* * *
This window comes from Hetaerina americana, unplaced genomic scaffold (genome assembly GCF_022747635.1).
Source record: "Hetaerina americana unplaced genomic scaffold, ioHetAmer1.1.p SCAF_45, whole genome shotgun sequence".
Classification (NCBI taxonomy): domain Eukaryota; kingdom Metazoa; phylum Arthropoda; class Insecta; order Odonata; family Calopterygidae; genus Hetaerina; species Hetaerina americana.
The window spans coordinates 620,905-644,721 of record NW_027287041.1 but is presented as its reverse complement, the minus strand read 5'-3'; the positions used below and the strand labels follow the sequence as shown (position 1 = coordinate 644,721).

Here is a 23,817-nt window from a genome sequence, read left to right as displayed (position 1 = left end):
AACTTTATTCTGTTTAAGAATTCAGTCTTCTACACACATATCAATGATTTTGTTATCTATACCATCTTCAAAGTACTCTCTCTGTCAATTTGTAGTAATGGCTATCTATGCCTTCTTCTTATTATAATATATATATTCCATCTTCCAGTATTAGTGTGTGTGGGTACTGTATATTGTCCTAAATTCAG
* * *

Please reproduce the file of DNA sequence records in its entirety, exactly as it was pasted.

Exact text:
This window comes from Hetaerina americana, unplaced genomic scaffold (genome assembly GCF_022747635.1).
Source record: "Hetaerina americana unplaced genomic scaffold, ioHetAmer1.1.p SCAF_45, whole genome shotgun sequence".
Classification (NCBI taxonomy): domain Eukaryota; kingdom Metazoa; phylum Arthropoda; class Insecta; order Odonata; family Calopterygidae; genus Hetaerina; species Hetaerina americana.
The window spans coordinates 620,905-644,721 of record NW_027287041.1 but is presented as its reverse complement, the minus strand read 5'-3'; the positions used below and the strand labels follow the sequence as shown (position 1 = coordinate 644,721).

Here is a 23,817-nt window from a genome sequence, read left to right as displayed (position 1 = left end):
AACTTTATTCTGTTTAAGAATTCAGTCTTCTACACACATATCAATGATTTTGTTATCTATACCATCTTCAAAGTACTCTCTCTGTCAATTTGTAGTAATGGCTATCTATGCCTTCTTCTTATTATAATATATATATTCCATCTTCCAGTATTAGTGTGTGTGGGTACTGTATATTGTCCTAAATTCAG